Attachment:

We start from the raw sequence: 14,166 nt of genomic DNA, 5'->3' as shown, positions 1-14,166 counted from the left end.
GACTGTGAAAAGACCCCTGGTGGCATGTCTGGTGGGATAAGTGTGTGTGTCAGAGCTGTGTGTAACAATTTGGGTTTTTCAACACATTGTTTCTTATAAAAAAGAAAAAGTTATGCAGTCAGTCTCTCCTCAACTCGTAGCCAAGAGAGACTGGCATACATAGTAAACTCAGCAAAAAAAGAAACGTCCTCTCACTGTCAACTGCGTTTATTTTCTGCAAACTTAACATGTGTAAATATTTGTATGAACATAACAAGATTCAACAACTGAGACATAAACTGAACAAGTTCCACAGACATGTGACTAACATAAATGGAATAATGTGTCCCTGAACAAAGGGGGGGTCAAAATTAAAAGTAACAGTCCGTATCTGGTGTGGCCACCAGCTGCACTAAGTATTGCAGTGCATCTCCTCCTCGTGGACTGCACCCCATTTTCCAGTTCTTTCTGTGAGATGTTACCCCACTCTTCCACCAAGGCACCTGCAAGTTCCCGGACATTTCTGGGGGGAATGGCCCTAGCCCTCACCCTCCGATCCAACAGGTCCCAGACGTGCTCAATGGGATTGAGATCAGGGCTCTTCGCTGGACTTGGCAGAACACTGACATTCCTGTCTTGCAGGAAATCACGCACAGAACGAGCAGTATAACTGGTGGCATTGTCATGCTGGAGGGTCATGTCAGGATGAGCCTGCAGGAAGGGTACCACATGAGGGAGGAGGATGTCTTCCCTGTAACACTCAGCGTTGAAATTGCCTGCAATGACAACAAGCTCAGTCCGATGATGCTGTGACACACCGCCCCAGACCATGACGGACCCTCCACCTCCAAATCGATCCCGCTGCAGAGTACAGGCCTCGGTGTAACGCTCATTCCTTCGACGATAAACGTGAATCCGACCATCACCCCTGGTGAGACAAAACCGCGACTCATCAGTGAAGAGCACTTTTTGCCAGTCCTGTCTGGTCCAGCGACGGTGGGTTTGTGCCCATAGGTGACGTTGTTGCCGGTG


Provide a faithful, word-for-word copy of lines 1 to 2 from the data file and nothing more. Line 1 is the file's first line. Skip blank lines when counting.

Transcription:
We start from the raw sequence: 14,166 nt of genomic DNA, 5'->3' as shown, positions 1-14,166 counted from the left end.
GACTGTGAAAAGACCCCTGGTGGCATGTCTGGTGGGATAAGTGTGTGTGTCAGAGCTGTGTGTAACAATTTGGGTTTTTCAACACATTGTTTCTTATAAAAAAGAAAAAGTTATGCAGTCAGTCTCTCCTCAACTCGTAGCCAAGAGAGACTGGCATACATAGTAAACTCAGCAAAAAAAGAAACGTCCTCTCACTGTCAACTGCGTTTATTTTCTGCAAACTTAACATGTGTAAATATTTGTATGAACATAACAAGATTCAACAACTGAGACATAAACTGAACAAGTTCCACAGACATGTGACTAACATAAATGGAATAATGTGTCCCTGAACAAAGGGGGGGTCAAAATTAAAAGTAACAGTCCGTATCTGGTGTGGCCACCAGCTGCACTAAGTATTGCAGTGCATCTCCTCCTCGTGGACTGCACCCCATTTTCCAGTTCTTTCTGTGAGATGTTACCCCACTCTTCCACCAAGGCACCTGCAAGTTCCCGGACATTTCTGGGGGGAATGGCCCTAGCCCTCACCCTCCGATCCAACAGGTCCCAGACGTGCTCAATGGGATTGAGATCAGGGCTCTTCGCTGGACTTGGCAGAACACTGACATTCCTGTCTTGCAGGAAATCACGCACAGAACGAGCAGTATAACTGGTGGCATTGTCATGCTGGAGGGTCATGTCAGGATGAGCCTGCAGGAAGGGTACCACATGAGGGAGGAGGATGTCTTCCCTGTAACACTCAGCGTTGAAATTGCCTGCAATGACAACAAGCTCAGTCCGATGATGCTGTGACACACCGCCCCAGACCATGACGGACCCTCCACCTCCAAATCGATCCCGCTGCAGAGTACAGGCCTCGGTGTAACGCTCATTCCTTCGACGATAAACGTGAATCCGACCATCACCCCTGGTGAGACAAAACCGCGACTCATCAGTGAAGAGCACTTTTTGCCAGTCCTGTCTGGTCCAGCGACGGTGGGTTTGTGCCCATAGGTGACGTTGTTGCCGGTG